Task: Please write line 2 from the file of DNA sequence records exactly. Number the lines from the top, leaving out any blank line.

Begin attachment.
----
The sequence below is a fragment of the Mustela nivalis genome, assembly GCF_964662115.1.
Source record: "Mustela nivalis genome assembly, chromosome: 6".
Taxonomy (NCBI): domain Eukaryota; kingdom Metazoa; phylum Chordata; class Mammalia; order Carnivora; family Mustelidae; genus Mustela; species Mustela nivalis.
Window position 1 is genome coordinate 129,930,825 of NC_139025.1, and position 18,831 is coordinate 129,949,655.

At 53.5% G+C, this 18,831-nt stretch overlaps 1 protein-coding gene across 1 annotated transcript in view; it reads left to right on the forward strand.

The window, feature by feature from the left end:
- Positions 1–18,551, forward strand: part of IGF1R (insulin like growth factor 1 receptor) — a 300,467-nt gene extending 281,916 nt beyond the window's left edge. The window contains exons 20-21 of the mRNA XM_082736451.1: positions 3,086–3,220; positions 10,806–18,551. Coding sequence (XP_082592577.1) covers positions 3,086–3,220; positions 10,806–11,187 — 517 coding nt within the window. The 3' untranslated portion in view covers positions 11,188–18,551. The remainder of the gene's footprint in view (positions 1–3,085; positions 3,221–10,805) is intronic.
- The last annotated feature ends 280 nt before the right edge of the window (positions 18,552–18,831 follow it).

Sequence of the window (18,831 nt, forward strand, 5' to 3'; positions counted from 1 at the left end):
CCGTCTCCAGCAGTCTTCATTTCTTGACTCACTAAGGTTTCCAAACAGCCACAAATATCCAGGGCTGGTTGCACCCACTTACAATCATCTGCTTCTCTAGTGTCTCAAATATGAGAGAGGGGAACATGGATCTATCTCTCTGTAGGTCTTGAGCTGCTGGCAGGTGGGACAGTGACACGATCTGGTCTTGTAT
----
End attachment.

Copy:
Source record: "Mustela nivalis genome assembly, chromosome: 6".